By day, the shrubby clifftops of North Head, a thriving slice of bushland on the northern entrance of Sydney Harbour, Australia, are a well-liked strolling spot for city nature lovers. But when night time falls, this coastal reserve is dominated by a colony of bush rats, one of the frequent native rodent species scampering alongside the shores of southeast Australia. For anybody fortunate sufficient to identify one of many tennis ball–sized rodents, their endearing look units them aside from their invasive kinfolk.
“They’re like little dumplings,” says Viyanna Leo, a wildlife ecologist on the Australian Wildlife Conservancy, a nonprofit group working with the Sydney Harbour Federation Trust to preserve North Head, including “[they’re] fairly spherical and fluffy.”
The 250-hectare headland hasn’t all the time been a bush rat kingdom, although. Following a century of being vilified and exterminated from areas round Sydney Harbour, the bush rat inhabitants in North Head was worn out many years in the past by urbanization, habitat fragmentation, and predation by feral cats and foxes. The reserve was overrun by a gang of black rats, an invasive species that’s discovered on each continent besides Antarctica. While bush rats assist keep the ecosystem’s native species, black rats wreak havoc. At North Head, they wasted no time plundering the burrows and tree hole nests of small mammals and gorging on hen eggs, says Leo. “They have been inflicting plenty of issues.”
But when given the prospect, bush rats will be formidable ecological gatekeepers. In 2014, Leo and her workforce started reintroducing bush rats to North Head to drive out their intrusive counterparts. The rewilding effort is working, with annual wildlife surveys exhibiting that black rat numbers dropped from an estimated 112 in 2019 to 29 by 2020. In May 2021, a mere 9 black rats have been captured. The venture harnesses the bush rat’s innate territorial streak. The native rodents outcompete black rats for habitat and meals, and Leo suspects that North Head will in the future be a bush rat–solely stomping floor. “If they’ve obtained the fort, they will keep the territory,” she says.
For the reintroduction effort, Leo and her workforce captured 180 bush rats over three years from considerable populations in Muogamarra Nature Reserve and Ku-ring-gai Chase National Park, each situated roughly 30 kilometers northwest of North Head. The researchers lured the rats into traps with a healthful meal of oats, honey, and peanut butter, then assessed the animals’ genes to make sure they have been various sufficient to construct a flourishing new colony at North Head. After inserting a microchip into every rat, the workforce set the rodents free on the headland. Each yr after their launch, Leo and her workforce have surveyed the inhabitants and picked up tissue samples from rats born at North Head to evaluate how genetic range has held up over time.
The outcomes of a 2022 study coauthored by Leo are optimistic. The first bush rats born at North Head have been extra genetically various than the animals captured at Muogamarra and Ku-ring-gai in 2014, due to the wholesome mixture of distinctive genes within the new inhabitants’s founding members.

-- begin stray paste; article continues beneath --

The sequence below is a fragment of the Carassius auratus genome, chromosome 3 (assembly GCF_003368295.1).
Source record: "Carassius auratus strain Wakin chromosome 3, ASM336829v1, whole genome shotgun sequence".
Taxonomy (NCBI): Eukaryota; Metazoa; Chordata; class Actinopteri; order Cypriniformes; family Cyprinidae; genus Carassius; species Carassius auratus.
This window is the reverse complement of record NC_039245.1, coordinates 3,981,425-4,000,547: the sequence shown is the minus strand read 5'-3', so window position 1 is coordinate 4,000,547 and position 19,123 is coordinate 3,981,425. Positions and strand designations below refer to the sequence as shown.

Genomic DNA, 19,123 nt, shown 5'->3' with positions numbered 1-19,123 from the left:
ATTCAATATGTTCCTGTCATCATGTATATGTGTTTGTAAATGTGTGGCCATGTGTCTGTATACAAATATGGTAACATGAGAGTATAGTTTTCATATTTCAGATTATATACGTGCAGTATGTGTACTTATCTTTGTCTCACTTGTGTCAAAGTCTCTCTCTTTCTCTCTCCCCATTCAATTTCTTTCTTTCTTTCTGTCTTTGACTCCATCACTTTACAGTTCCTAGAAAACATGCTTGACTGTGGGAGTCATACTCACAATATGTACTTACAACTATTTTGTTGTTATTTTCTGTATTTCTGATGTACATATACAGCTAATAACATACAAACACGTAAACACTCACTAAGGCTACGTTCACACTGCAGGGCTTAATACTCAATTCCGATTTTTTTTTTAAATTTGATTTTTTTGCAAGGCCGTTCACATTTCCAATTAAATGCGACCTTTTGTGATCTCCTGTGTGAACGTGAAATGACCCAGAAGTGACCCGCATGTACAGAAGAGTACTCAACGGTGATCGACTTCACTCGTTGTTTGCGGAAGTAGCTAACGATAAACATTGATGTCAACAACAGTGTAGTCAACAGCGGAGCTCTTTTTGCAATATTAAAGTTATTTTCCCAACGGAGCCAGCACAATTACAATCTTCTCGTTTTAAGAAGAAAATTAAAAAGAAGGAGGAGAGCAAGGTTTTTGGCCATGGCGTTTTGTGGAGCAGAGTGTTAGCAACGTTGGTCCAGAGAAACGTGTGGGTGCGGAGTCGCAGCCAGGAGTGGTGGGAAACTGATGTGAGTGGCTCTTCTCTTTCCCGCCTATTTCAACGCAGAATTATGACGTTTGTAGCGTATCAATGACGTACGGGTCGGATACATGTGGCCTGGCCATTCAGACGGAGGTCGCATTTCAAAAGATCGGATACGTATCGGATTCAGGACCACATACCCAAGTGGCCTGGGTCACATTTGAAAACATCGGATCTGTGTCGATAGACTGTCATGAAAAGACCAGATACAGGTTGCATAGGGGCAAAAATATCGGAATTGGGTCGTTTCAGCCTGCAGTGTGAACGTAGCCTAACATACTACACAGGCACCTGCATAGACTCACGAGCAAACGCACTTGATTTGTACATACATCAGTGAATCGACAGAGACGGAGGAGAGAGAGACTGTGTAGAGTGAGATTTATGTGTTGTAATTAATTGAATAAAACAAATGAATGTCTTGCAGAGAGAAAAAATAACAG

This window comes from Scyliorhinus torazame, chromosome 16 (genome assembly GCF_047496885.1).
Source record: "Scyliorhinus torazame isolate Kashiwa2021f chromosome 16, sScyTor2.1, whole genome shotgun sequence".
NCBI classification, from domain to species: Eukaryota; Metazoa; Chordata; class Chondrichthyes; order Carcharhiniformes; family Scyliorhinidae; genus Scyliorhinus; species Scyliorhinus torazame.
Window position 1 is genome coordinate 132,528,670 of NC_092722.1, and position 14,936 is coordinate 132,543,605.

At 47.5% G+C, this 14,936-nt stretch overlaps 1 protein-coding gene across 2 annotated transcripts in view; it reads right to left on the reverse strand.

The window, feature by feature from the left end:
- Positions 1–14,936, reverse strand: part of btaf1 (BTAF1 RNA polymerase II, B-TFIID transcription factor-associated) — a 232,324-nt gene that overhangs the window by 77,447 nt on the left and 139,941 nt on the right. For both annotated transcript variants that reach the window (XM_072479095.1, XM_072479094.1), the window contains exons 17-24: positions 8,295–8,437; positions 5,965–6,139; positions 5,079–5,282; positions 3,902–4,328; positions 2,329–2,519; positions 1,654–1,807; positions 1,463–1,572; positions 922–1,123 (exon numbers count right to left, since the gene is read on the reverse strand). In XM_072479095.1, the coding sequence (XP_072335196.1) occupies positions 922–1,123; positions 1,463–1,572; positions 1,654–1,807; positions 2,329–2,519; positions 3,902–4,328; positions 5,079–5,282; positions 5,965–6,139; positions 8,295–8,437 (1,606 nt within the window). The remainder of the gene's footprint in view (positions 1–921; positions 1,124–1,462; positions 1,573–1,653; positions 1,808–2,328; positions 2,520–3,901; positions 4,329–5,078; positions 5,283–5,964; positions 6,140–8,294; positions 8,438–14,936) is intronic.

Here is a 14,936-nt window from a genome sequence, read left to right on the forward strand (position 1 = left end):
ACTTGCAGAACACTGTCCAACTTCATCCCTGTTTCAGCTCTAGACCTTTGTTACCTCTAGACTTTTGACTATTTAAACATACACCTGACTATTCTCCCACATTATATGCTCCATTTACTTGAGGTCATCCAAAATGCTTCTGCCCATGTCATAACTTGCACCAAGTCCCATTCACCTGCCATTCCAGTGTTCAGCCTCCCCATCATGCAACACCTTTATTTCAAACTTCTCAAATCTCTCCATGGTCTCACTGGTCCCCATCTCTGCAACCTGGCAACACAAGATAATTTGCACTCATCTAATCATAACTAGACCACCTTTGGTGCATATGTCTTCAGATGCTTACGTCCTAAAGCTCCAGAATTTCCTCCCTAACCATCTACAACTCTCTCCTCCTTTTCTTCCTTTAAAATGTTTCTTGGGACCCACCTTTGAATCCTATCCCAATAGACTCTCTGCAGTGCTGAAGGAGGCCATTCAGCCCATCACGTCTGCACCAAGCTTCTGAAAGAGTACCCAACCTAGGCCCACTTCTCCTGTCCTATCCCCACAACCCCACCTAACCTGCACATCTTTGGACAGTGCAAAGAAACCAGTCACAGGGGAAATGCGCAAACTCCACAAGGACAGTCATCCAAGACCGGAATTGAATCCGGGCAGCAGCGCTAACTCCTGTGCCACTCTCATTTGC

While this range had dropped barely by 2019, it was nonetheless akin to that of the Muogamarra and Ku-ring-gai colonies. Leo and her workforce will proceed to watch the North Head rats, however she’s assured they’ve the genetic wherewithal to deal with any environmental shifts that may happen. And the inhabitants is slowly rising: in 2022, the workforce recaptured over 200 bush rats on the headland. “It’s a really strong inhabitants,” says Leo, who expects the colony will probably be much more resilient than the rats in Muogamarra and Ku-ring-gai.
While most reintroductions give attention to giving threatened species a lift, it’s simply as vital to prioritize frequent species in conservation efforts and rewilding tasks, says Emily Roycroft, an evolutionary biologist specializing in native mammals and inhabitants genetics on the Australian National University. For occasion, native rodents act as tiny engineers that form the ecosystems they inhabit, spreading seeds, churning the soil, and maintaining insect populations in examine.
Native rodents present basic ecosystem providers, says Roycroft, who was not concerned in Leo’s venture. “We know that if [rodents] have been as soon as there, they have been enjoying a task.”
Relocating frequent species just like the bush rat may present a great gown rehearsal for riskier reintroductions, provides Roycroft. If one thing goes flawed when reintroducing a typical species, there’s usually sufficient time to tweak the strategy and take a look at once more. But when researchers are coping with a species that’s on the point of extinction, they solely have one shot to get it proper. “It may be the final likelihood for that individual species to ascertain a brand new inhabitants,” says Roycroft.
Leo suspects the bush rats have reclaimed their territory for good at North Head, which is now freed from feral cats and foxes and shielded from city sprawl. “They’re just about established now,” she says. “I feel they’ll proceed to do effectively.”
This article first appeared in Hakai Magazine and is republished right here with permission.